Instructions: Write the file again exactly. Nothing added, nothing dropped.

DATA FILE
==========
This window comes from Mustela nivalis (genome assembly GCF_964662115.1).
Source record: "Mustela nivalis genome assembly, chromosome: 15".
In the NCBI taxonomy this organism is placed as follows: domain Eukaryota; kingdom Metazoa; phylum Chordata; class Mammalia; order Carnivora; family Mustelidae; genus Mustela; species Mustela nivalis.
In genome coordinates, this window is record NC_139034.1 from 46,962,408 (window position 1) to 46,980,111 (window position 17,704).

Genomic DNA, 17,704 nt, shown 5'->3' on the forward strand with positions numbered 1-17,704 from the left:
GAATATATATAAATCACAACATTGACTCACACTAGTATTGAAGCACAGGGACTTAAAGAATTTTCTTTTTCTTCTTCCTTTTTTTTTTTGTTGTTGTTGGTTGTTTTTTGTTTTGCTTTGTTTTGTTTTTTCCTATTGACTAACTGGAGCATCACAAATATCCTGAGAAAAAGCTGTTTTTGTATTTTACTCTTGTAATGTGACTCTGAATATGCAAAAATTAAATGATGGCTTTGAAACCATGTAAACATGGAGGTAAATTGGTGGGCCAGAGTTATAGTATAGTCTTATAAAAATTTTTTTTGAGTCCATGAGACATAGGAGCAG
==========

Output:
This window comes from Mustela nivalis (genome assembly GCF_964662115.1).
Source record: "Mustela nivalis genome assembly, chromosome: 15".
In the NCBI taxonomy this organism is placed as follows: domain Eukaryota; kingdom Metazoa; phylum Chordata; class Mammalia; order Carnivora; family Mustelidae; genus Mustela; species Mustela nivalis.
In genome coordinates, this window is record NC_139034.1 from 46,962,408 (window position 1) to 46,980,111 (window position 17,704).

Genomic DNA, 17,704 nt, shown 5'->3' on the forward strand with positions numbered 1-17,704 from the left:
GAATATATATAAATCACAACATTGACTCACACTAGTATTGAAGCACAGGGACTTAAAGAATTTTCTTTTTCTTCTTCCTTTTTTTTTTTGTTGTTGTTGGTTGTTTTTTGTTTTGCTTTGTTTTGTTTTTTCCTATTGACTAACTGGAGCATCACAAATATCCTGAGAAAAAGCTGTTTTTGTATTTTACTCTTGTAATGTGACTCTGAATATGCAAAAATTAAATGATGGCTTTGAAACCATGTAAACATGGAGGTAAATTGGTGGGCCAGAGTTATAGTATAGTCTTATAAAAATTTTTTTTGAGTCCATGAGACATAGGAGCAG